In the late 1990s, a trade dispute erupted between the United States and several European countries over a popular fruit – bananas. At issue was whether or not, under World Trade Organization rules, the Europeans had the right to give preference to fruit imported from their former colonies.
When the colonial era came to a close in the 1950s and 60s, Britain, France, and Italy signed trade agreements with their former colonies in the Caribbean, Africa, and the Pacific. Their purpose was to help their newly independent former colonies get off to a good economic start by giving them favored status.
One of the most important of these agreements was know as the Lome Convention. Among other provisions, it established a quota for bananas produced in Jamaica, Belize, Suriname, and the Windward Island. The Europeans agreed to buy a certain number of bananas each year from these Caribbean former colonies (amounting to about one-quarter of all European consumption). It also committed the Europeans to levy a tariff, or tax, on bananas imported from non-Lome countries.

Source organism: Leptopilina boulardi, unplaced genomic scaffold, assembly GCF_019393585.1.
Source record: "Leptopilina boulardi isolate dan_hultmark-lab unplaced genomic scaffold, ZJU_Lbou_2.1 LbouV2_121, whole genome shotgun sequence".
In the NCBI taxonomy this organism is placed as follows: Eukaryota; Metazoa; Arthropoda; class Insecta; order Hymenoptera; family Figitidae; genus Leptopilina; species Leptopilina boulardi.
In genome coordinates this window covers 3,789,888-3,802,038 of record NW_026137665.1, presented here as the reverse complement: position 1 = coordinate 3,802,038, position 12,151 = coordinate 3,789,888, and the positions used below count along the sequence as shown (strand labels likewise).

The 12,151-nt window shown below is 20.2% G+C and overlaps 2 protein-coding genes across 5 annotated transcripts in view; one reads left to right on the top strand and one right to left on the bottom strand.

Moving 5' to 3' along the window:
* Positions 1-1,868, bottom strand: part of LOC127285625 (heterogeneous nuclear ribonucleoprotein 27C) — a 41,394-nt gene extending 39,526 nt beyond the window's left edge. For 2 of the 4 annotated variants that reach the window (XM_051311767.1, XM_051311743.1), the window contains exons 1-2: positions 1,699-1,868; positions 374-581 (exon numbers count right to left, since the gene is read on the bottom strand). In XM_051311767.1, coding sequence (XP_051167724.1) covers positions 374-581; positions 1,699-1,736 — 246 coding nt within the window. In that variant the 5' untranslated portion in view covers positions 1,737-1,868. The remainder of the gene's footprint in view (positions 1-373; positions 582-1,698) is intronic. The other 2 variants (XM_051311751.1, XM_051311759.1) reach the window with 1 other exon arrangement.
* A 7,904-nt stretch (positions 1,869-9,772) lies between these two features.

In 1996, the United States lodged a complaint against the European countries before the World Trade Organization. The United States said the Europeans were discriminating against bananas grown by U.S. based fruit companies, including Chiquita Brands, Dole Foods, and Del Monte. There companies grew bananas mainly in Central American nations that were not parties to the Lome Convention, so they were hurt by the tariffs and quotas.
The United States was joined in is complaint by Ecuador, Guatemala, Honduras and Mexico – all banana exporting countries that, as former Spanish colonies, were not part of the Lome Agreement. Also opposed to the preferential treatment of bananas were Germany and Denmark – non Lome countries whose citizens simply wanted cheaper bananas.
The Caribbean nations argued that their bananas, a different variety, were sweeter and tastier than those grown in Central...
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